The most prominent of the accused officials was former Gujarat home minister and current Bharatiya Janata party president Amit Shah, who was charged with criminal conspiracy in the 2005 fake encounter killings of alleged gangsters Sohrabuddin Sheikh and Tulsiram Prajapati. On December 30, a CBI court gave Shah a clean chit in the case.
Now, barely six weeks later, three other officials – all policemen – have been granted relief under circumstances that activists find questionable.
On February 4, former Gujarat director general of police PC Pande was discharged in the Tulsiram Prajapati case, because the state government has not granted the required sanctions to prosecute him. On February 5, a special granted bail to two policemen imprisoned in the 2004 Ishrat Jahan fake encounter case – DG Vanzara, former deputy inspector general, and PP Pandey, suspended additional director general of police.
Vanzara is an accused in both, the Sohrabuddin and Ishrat Jahan cases, and was already granted bail in the former in September 2014. On Thursday, he was allowed to walk out after more than seven years in prison, although he has been ordered to leave the state of Gujarat.
PP Pandey, meanwhile, had been in jail for more than a year and had applied for bail last November.
‘This was bound to happen’
Ishrat Jahan, a college student from Mumbai, was killed in 2004 by a team of Gujarat policemen who claimed that she was part of a group that intend to assassinate Modi. Sohrabuddin Sheikh was killed in November 2005, while in police custody. A year later, his associate, Prajapati, who had witnessed Sheikh's killing, was shot dead by the police.
Activists following the Gujarat cases are particularly indignant about the discharge of PC Pande. According to the CBI’s charges, Pande was not only involved in the conspiracy to kill Prajapati in a fake encounter, but also frequently changed investigating officers to shield the main accused.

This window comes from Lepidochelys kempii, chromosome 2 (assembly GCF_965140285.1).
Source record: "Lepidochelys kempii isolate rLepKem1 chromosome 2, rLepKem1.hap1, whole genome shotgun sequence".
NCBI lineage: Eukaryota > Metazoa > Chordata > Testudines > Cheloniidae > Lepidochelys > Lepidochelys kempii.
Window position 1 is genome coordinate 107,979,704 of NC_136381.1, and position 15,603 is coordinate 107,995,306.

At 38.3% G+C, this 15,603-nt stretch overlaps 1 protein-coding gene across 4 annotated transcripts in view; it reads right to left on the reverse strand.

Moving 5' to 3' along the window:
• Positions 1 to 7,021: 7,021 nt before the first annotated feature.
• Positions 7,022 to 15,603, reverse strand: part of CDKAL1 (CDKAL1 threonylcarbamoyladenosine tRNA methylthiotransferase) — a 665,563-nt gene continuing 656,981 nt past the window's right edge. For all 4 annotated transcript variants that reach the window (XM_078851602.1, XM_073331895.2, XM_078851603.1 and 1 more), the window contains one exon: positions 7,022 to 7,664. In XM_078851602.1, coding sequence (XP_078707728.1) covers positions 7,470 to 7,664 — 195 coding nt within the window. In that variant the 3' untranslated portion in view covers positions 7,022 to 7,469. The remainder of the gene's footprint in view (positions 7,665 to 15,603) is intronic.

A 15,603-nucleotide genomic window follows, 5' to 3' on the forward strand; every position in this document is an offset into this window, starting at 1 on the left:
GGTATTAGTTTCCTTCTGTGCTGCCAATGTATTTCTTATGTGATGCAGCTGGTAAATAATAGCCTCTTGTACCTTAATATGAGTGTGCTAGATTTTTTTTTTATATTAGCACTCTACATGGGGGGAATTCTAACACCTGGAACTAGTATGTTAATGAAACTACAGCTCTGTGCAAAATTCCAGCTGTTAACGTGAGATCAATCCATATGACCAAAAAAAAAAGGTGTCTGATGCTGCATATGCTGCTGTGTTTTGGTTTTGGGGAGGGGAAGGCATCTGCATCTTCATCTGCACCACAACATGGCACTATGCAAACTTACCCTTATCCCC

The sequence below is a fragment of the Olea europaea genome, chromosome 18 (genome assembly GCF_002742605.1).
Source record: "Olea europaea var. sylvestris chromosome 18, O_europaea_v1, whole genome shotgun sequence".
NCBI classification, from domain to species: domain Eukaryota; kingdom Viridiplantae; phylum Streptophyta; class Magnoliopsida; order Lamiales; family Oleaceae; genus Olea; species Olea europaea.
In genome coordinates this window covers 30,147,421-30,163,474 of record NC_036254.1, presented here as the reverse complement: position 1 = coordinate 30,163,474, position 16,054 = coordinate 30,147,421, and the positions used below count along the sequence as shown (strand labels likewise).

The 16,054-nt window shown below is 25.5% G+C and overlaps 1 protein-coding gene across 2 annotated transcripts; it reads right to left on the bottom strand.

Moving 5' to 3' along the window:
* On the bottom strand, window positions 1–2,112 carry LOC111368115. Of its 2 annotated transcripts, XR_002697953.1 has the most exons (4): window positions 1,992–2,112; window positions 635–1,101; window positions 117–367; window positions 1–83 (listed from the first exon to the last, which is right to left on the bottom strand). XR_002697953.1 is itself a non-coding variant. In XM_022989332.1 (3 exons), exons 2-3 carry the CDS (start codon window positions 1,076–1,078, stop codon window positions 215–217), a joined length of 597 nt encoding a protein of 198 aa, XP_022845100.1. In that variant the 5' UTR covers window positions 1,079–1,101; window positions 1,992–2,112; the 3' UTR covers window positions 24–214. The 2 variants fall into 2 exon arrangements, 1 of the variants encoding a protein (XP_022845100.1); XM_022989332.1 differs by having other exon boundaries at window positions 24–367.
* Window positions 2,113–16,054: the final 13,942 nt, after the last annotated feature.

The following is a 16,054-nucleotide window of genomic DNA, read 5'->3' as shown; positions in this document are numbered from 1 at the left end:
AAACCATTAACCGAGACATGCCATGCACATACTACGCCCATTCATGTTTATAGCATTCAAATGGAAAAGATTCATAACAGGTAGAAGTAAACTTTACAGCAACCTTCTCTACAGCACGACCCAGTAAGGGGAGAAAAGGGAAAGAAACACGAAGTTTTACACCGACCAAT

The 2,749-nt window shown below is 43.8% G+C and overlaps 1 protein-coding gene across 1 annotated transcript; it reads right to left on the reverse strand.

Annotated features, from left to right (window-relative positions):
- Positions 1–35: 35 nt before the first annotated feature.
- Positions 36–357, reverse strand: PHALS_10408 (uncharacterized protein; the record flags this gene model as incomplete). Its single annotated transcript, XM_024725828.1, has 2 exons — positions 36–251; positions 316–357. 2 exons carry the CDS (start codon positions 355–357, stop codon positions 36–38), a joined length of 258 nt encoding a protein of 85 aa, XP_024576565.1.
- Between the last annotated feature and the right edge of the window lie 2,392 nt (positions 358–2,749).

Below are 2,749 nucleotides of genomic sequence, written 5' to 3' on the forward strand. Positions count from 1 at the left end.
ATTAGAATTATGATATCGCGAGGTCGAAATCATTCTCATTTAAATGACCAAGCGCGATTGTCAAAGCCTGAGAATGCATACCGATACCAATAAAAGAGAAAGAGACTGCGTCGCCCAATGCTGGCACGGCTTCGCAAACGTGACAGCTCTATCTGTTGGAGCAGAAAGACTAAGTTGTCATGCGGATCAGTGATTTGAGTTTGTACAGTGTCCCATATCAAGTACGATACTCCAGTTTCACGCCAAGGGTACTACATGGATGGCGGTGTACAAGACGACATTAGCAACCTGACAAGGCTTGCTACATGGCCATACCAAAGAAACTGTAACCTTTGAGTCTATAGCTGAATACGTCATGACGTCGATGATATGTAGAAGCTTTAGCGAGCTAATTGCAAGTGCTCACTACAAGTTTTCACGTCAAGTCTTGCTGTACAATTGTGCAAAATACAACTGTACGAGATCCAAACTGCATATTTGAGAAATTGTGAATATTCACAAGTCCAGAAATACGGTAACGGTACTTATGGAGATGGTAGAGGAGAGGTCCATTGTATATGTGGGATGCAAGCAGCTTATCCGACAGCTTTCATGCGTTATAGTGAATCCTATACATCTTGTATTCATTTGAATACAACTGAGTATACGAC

“Legally, the sanction to prosecute Pande could only have been given by the state executive,” said lawyer Vrinda Grover. “Since the state has not granted this sanction, it indicates that the government has something to hide. This does not inspire confidence in the state.”
By discharging Pande on the grounds of a technicality, activists feel that the government – the prosecuting agency – is deliberately creating avenues for the accused to walk free.
According to Manisha Sethi, a Jamia Milia Islamia professor and activist, Amit Shah was similarly discharged on unconvincing grounds. “Despite being an alleged key conspirator, Amit Shah was discharged, so it is obvious that the government will not let these policemen sit in jail now,” said Sethi.
According Grover, the bail granted to Vanzara and Pande in the Ishrat Jahan case has come too early, without a sound reason.
“I believe there is a lot of evidence against them still left to present in court, so to grant bail at this juncture sends out the wrong signal to the people,” said Grover. “Instead of granting bail right now, why could they not insist on a speedy trial?”
In a letter that Vanzara had written from jail in 2013, he claimed that whatever he did was official policy and that Gujarat’s leadership – then chief minister Modi and home minister Amit Shah – were making police officers like him scapegoats in the fake encounter cases.
In May 2014, the CBI reportedly published a status report citing evidence that Modi and Shah had been informed about the encounters by accused policemen Vanzara, PP Pandey and Rajinder Kumar.
“It would have been very uncomfortable for the BJP and the BJP government to have these police officers in jail while Amit Shah was discharged,” said Sethi. “The danger that these officers would spill the beans was imminent.”
This is why, say activists, the bail and discharge of the two Pandeys and Vanzara was not really unexpected.
“There is nothing surprising about this – it was to be expected after Amit Shah got a clean chit,” said social activist Shabnam Hashmi. “These decisions are an attack on democracy.”
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